Elgin Energy is committed to the local community in which we operate and strives to provide relevant local community benefit funds through engagement with the local community. To date we have provided approximately £1 million in community benefit funds across our projects. Other benefits have taken the form of facilitating upgrades to local infrastructure and historic monuments.
In 2018, Elgin Energy entered a four-year partnership with Generation Science, an education outreach programme for primary schools operated by Edinburgh Science. The partnership focuses on the remote Moray area where we are developing two projects. In 2019, Elgin Energy became a sponsor for the Solar Schools Competition in Ireland. The competition is open to primary and secondary levels and winning schools receive a rooftop solar installation.
Community owned category
The community preference category within RESS is an allocation of capacity for community owned projects ranging from 0.5 – 5MW in size. In order to enter a project to auction a bid bond is required. This bond is not required for the community preference category thereby removing a major barrier to entry.
Community owned renewable projects face several challenges such as access to capital, grid, planning and legal expertise requirements however currently there is one successful community owned wind project in Ireland. Templederry Wind Farm is located in County Tipperary and has been in operation since 2016. The project’s two turbines produce 15GWh of electricity every year.
The capacity in RESS-1 will range from 1,000 – 3,000GWh. If capacity is set at 3000GWh, solar will be assigned 300GWh (approximately 300MW) as per the 10% carve out. Eligible solar projects must be 0.5 – 125MW in size.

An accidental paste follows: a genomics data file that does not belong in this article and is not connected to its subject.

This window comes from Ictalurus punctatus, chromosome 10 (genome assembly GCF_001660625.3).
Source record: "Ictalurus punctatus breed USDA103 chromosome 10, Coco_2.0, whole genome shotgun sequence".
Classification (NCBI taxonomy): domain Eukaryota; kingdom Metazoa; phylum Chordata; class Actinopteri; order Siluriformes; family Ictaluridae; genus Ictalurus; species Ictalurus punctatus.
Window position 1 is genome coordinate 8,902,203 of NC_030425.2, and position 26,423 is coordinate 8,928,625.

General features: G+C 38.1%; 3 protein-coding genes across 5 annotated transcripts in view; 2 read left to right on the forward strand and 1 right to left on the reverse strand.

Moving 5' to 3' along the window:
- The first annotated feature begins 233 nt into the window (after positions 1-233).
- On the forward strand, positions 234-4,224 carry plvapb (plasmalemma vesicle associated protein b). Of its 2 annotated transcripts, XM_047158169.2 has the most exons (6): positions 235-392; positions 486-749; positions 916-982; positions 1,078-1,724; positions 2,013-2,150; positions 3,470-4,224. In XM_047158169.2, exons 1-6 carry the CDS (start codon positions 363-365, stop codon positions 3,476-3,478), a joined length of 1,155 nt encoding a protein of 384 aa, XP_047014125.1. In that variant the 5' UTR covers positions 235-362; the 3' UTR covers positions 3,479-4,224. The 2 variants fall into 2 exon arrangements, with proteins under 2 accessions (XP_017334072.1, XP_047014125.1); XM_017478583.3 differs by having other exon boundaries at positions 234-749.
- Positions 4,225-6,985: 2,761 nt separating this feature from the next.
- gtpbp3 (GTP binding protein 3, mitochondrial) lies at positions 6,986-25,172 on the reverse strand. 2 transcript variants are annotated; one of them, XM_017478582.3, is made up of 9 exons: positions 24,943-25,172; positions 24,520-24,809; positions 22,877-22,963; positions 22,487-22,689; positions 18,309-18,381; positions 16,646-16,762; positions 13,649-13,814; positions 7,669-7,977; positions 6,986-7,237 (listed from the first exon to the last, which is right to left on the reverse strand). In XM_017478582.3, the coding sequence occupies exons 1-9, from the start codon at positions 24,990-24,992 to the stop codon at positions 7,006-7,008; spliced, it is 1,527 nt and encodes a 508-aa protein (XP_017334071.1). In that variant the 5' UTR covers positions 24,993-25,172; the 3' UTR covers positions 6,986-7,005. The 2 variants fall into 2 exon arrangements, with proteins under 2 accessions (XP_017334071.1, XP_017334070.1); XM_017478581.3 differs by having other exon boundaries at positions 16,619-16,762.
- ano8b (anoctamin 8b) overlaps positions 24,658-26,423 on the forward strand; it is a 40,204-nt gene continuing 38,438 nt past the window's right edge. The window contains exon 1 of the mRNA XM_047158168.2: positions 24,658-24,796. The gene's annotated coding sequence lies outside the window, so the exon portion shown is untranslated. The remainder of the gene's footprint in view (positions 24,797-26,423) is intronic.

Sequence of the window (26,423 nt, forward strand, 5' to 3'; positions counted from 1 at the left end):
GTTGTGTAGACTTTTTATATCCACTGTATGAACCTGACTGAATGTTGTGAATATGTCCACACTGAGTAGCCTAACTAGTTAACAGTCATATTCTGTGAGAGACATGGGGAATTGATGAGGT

The 2019 Climate Action Plan established a target of 70% renewable penetration by 2030 requiring the addition of 12 gigawatts (GW) of renewables. RESS outlines a target of 12,500GWh across five auctions. In order to reach this target and to ensure security of supply, Ireland must have a diverse energy mix. Solar is best placed to quickly diversify the energy mix and assist in meeting interim renewable energy targets because it is the fastest deployable renewable technology in the world.
Solar is also fast becoming the cheapest source of energy globally. In Germany, a recent auction returned prices of €56.80 per MWh for solar energy, and Portugal recorded record low prices of €14.8 per MWh in 2019. The accelerated growth of renewables in Germany is being driven by economics with wind and solar becoming cost-competitive with existing coal and gas generation. Ireland’s largest coal-fired plant, Moneypoint, has reduced output significantly since 2018 due to increased levels of renewables in addition to rising operational costs. The plant is scheduled to close in the next ten years in line with the Climate Action Plan’s objective to phase out all coal and peat fired plants by 2030, however due to its performance it may close sooner than that.
The RESS design paper sets out a coherent and ambitious program for delivery of renewable energy out to 2030 and highlights the necessity for diversity in the energy mix. For Ireland to successfully decarbonise the electricity network the RESS auctions must be completed in a timely manner. In addition, the DCCAE must ensure that this policy is fully implemented. The Department has had three Minsters at the helm over the past six years. For the Irish renewable industry to prosper, clear and consistent leadership from the Department is necessary. Ireland’s energy policy must take a long term view beyond that of the political cycle.
Elgin Energy commends the Department along with EirGrid for the work to date and looks forward to working closely with both organisations to ensure a successful outcome for the first RESS auction.